At Lincoln, we constantly invest in our campus as we aim to provide the best learning environment for our undergraduates. Whatever the area of study, the University strives to ensure students have access to specialist equipment and resources, to develop the skills, which they may need in their future career.

View our campus pages [www.lincoln.ac.uk/home/campuslife/ourcampus/] to learn more about our teaching and learning facilities.

Career Opportunities

Graduates may choose to progress to a PGCE qualification and the University offers school-centred teacher training, which provides a clear progression route for successful applicants. Alternatively, employment opportunities may exist in sports coaching, youth sport development, local authorities and in private and voluntary organisations.

Careers Service

The University Careers and Employability Team offer qualified advisors who can work with students to provide tailored, individual support and careers advice during their time at the University. As a member of our alumni we also offer one-to-one support in the first year after completing a course, including access to events, vacancy information and website resources; with access to online vacancies and virtual resources for the following two years.

This service can include one-to-one coaching, CV advice and interview preparation to help you maximise our graduates future opportunities.

The service works closely with local, national and international employers, acting as a gateway to the business world.

Visit our Careers Service pages for further information. [http://www.lincoln.ac.uk/home/campuslife/studentsupport/careersservice/]

Additional Costs

For each course students may find that there are additional costs. These may be with regard to the specific clothing, materials or equipment required, depending on their subject area. Some courses provide opportunities for students to undertake field work or field trips. Where these are compulsory, the cost for the travel, accommodation and meals may be covered by the University and so is included in the fee. Where these are optional students will normally (unless stated otherwise) be required to pay their own transportation, accommodation and meal costs.

With regards to text books, the University provides students who enrol with a comprehensive reading list and our extensive library holds either material or virtual versions of the core texts that students are required to read. However, students may prefer to purchase some of these for themselves and will therefore be responsible for this cost. Where there may be exceptions to this general rule, information will be displayed in a section titled Other Costs below.

Related Courses

This degree responds to the rise of sedentary lifestyles and related ill-health by exploring how individuals and communities require distinct approaches to health and physical activity. This includes children, older adults, people with disabilities and those with long-term health conditions.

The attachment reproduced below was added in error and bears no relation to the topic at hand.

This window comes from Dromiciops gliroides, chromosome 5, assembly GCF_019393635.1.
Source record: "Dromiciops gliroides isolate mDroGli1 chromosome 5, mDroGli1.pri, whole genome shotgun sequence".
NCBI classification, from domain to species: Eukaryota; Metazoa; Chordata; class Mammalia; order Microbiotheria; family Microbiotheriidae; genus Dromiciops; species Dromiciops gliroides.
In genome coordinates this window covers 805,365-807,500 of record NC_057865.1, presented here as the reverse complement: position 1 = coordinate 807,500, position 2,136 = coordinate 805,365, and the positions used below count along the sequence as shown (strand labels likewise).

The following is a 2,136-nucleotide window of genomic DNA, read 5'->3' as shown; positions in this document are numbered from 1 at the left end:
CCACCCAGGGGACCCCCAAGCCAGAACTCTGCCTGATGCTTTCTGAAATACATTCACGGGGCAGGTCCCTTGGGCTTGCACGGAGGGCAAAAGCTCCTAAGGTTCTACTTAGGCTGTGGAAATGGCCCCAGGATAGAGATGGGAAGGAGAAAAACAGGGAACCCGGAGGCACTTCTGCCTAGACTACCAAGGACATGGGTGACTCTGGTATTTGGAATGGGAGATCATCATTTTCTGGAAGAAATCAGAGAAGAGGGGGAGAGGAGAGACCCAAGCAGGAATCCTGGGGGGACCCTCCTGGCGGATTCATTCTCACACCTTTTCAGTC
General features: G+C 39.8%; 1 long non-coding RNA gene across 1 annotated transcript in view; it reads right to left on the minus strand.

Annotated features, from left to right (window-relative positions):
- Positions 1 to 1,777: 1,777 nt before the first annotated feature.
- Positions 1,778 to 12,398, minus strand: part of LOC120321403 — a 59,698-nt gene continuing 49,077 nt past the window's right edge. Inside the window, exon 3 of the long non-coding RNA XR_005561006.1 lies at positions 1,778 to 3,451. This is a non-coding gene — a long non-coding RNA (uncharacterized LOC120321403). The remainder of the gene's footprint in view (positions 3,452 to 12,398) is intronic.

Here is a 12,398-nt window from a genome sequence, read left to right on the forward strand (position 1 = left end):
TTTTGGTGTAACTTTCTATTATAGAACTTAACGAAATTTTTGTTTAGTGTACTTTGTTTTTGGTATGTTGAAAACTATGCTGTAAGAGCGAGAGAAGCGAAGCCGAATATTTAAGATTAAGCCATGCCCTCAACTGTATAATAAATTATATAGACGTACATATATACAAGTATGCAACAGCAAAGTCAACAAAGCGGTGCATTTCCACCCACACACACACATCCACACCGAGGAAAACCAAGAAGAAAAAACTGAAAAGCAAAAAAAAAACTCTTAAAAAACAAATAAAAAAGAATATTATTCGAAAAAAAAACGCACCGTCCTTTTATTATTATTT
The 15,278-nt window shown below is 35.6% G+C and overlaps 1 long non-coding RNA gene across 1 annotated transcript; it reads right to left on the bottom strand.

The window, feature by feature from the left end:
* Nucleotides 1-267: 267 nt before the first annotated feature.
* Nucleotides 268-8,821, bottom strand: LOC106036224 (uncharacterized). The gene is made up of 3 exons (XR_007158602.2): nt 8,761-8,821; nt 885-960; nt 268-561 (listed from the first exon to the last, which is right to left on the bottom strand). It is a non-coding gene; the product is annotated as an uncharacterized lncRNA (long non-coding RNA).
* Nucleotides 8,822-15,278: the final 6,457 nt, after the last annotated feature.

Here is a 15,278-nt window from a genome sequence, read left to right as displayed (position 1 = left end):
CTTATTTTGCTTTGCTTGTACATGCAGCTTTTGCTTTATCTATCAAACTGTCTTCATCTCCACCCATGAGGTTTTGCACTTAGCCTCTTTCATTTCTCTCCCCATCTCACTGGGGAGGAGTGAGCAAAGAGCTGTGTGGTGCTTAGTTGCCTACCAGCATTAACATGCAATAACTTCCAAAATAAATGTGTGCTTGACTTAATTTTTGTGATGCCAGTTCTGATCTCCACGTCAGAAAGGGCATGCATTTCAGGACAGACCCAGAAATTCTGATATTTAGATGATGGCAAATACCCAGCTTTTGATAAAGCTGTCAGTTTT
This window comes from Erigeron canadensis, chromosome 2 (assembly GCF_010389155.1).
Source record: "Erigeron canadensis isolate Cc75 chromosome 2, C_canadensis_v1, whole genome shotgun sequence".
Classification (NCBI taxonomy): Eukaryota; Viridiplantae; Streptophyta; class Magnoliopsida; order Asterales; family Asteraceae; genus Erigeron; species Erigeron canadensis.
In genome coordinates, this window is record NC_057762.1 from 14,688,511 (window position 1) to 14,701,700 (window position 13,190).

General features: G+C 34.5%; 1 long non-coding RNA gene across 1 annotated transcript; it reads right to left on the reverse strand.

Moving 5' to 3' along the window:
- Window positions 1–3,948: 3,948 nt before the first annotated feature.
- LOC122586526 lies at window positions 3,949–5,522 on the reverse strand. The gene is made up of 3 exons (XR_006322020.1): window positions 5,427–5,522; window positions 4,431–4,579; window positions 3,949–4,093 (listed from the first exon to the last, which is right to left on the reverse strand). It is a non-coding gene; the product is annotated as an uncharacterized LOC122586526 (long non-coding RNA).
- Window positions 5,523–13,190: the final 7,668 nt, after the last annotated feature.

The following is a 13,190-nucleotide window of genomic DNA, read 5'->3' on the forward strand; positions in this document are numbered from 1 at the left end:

The Sport Development and Coaching degree draws upon contemporary research aimed at helping students to develop their expertise and ability in a range of academic and vocational activities. These can include coaching on school and community-based projects, exercise prescription and fitness testing, as well as developing, managing and evaluating sport development schemes
The Sport and Exercise Science degree at Lincoln was developed to meet both the student demand and the growing reputation of sport and exercise science and the role that sport and physical activity can play in improving the health of the nation. The programme is a multidisciplinary degree that aims to develop students’ knowledge, understanding and practical skills in the key areas of physiology, biomechanics and psychology — so they can understand their impact on sports performance, physical activity and health.
This specialist degree is informed by current research and innovation within the sector. It focuses on developing knowledge, understanding and practical skills in applied strength and conditioning, physiology, biomechanics and nutrition.

Introduction

This multidisciplinary programme integrates theoretical and practical knowledge of physical education and sport. It offers the opportunity to develop the skills and understanding required to work in the education and sport sector.

The longstanding importance placed on physical education, not only for its educational value, but as a vehicle for improving health, behaviour, sports participation and performance, means that the subject continues to have political and educational significance in the UK.